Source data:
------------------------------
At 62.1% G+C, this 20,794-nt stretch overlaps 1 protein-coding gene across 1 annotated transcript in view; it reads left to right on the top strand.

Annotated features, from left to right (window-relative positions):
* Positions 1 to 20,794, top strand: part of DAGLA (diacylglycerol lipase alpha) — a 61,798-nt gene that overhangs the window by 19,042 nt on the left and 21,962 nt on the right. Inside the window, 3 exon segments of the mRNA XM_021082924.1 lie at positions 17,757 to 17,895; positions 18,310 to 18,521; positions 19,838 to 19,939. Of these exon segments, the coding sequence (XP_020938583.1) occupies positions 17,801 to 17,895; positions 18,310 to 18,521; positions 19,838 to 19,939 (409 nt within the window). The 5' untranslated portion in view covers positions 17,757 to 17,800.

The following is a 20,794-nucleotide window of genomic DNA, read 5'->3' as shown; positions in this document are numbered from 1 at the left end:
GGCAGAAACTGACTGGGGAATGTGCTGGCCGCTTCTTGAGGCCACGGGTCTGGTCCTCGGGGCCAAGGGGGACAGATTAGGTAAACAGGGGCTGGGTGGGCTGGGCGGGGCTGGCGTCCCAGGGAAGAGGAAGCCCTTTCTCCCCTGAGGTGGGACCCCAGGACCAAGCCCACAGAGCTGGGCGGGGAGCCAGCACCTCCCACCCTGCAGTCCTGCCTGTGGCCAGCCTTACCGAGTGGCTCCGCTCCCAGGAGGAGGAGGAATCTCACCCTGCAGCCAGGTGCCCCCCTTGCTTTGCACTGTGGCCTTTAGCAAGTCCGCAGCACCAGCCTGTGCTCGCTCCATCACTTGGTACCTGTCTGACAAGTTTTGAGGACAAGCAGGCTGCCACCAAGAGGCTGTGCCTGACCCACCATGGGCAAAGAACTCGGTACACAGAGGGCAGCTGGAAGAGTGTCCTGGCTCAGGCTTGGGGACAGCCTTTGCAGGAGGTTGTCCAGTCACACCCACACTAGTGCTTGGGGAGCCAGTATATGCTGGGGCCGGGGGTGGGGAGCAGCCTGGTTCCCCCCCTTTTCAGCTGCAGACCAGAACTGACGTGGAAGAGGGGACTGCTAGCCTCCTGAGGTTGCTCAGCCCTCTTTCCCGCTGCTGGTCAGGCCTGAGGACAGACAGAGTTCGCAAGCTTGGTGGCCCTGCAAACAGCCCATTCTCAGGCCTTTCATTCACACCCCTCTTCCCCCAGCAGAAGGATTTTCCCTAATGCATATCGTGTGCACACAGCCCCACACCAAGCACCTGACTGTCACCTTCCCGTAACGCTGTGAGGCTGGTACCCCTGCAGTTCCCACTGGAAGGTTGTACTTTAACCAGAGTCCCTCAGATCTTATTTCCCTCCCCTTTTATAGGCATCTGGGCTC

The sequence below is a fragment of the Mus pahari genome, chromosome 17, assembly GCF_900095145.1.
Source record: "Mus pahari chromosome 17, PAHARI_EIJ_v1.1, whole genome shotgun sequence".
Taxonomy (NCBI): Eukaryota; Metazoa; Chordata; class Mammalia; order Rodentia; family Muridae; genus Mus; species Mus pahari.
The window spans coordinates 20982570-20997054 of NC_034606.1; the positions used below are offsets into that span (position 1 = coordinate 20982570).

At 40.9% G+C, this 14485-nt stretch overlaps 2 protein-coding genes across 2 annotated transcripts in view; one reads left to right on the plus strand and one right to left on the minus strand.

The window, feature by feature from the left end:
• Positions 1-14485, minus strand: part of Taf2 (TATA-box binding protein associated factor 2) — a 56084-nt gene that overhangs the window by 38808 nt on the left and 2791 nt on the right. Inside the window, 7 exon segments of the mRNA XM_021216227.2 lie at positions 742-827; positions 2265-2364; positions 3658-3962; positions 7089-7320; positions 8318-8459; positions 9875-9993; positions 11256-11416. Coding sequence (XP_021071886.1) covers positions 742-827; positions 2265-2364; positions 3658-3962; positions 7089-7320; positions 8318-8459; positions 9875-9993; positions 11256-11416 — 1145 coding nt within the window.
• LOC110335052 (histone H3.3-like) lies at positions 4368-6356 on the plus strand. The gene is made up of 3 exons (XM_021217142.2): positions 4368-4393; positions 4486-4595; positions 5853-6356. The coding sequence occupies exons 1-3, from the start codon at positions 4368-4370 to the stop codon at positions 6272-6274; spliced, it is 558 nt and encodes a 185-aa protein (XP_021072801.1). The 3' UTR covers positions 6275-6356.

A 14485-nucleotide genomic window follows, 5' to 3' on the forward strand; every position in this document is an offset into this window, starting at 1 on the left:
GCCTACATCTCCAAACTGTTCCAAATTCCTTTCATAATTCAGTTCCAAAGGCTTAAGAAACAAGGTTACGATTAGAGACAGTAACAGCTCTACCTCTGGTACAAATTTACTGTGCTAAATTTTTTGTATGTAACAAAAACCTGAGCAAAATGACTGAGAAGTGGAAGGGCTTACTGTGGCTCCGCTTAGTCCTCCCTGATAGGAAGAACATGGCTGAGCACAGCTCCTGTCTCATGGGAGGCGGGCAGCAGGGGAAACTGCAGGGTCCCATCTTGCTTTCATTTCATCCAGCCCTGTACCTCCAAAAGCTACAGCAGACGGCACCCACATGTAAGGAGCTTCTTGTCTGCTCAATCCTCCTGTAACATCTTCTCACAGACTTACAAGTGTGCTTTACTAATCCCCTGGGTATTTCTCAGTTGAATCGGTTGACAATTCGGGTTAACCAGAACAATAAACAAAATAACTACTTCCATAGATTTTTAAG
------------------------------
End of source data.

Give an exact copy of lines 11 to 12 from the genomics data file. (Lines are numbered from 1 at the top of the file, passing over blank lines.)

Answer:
The window, feature by feature from the left end:
• Positions 1-14485, minus strand: part of Taf2 (TATA-box binding protein associated factor 2) — a 56084-nt gene that overhangs the window by 38808 nt on the left and 2791 nt on the right. Inside the window, 7 exon segments of the mRNA XM_021216227.2 lie at positions 742-827; positions 2265-2364; positions 3658-3962; positions 7089-7320; positions 8318-8459; positions 9875-9993; positions 11256-11416. Coding sequence (XP_021071886.1) covers positions 742-827; positions 2265-2364; positions 3658-3962; positions 7089-7320; positions 8318-8459; positions 9875-9993; positions 11256-11416 — 1145 coding nt within the window.